Globally, Madagascar ranks 17 out of 185 economies on the ease of starting a business. It ranks well above the regional average (Sub-Saharan Africa), which stands at 123, and is keeping up with comparator economies such as Mauritius, which stands at 14. The data reflects it is easier for entrepreneurs to start a business in Madagascar relative to most countries and/or regions in similar economic situations. The relative easiness is from improvements in the process involved in starting a business. From 2004 to 2013, the number of procedures required to start a business has reduced from 15 to 2. Similarly, the amount of capital required to be deposited in a bank or with a notary before registration has reduced from 27.8% of income per capita to 0%. The greatest improvements are through the lowering of costs in starting a business and the number of days it takes to complete each procedure, which has dropped from 59% of income per capita to 10.8%, and from 67 days to 8 days, respectively.
Madagascar has implemented a number of reforms, as detailed below, that contributed to the significant improvements over the years.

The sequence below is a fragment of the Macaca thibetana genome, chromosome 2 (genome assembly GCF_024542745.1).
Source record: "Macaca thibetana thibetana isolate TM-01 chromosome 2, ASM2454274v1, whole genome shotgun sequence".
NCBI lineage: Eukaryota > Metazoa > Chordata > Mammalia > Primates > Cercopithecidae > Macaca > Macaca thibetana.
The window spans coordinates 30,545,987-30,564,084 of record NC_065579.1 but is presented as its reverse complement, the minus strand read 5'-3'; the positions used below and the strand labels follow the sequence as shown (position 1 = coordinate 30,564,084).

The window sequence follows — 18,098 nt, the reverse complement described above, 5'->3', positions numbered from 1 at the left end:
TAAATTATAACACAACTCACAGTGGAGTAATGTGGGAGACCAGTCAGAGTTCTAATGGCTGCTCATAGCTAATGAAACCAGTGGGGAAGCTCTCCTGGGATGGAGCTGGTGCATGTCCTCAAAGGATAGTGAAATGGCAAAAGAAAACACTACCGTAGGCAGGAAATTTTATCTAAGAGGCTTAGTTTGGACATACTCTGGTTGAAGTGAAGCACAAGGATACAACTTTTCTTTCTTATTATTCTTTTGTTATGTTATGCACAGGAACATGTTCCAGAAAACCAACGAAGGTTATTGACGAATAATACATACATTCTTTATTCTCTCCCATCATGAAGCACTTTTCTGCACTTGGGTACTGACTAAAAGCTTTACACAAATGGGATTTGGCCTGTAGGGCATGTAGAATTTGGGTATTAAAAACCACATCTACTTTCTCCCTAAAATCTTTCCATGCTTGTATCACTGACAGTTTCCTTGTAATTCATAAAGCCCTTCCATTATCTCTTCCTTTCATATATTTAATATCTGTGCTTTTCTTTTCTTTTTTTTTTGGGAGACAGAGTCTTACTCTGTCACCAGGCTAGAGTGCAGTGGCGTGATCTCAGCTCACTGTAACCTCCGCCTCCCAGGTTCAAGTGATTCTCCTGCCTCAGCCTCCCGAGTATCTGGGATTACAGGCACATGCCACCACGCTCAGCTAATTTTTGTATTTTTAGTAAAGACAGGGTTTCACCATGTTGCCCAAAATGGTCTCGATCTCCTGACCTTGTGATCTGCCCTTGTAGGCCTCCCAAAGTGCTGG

|DB2008||Business registration was reduced to just eight days, streamlining operations at the one stop shop (GUIDE).|
|DB2009||Professional tax was abolished reducing the cost and online publication cut time.|
|DB2010||Simplified business start-up through the streamlining procedures at the one stop shop, elimination of stamp duty, and elimination of the minimum capital requirement.|
|DB2012||Eased the process of starting a business by eliminating the minimum capital requirements, but also made it more difficult by introducing the requirement of obtaining a tax identification number.|
|DB2013||Made starting a business easier by allowing one stop shop to deal with the publication of the notice of incorporation.|
Through the reform program, Madagascar has over time surpassed the regional average (Sub-Saharan Africa), and is keeping up with global and regional best performance benchmarks when it comes to the ease of starting a business involving the procedures, days, costs, and required paid-in capital. As Madagascar continues to improve on these areas, there will be greater firm satisfaction and savings, and more registered businesses, financial resources, and job opportunities. Governments will continue to support making registration easy through more flexible and simplified regulations because as more entrepreneurs start businesses in the formal (taxed, regulated, and monitored) sectors, more jobs will be created and more revenues will be generated for the governments.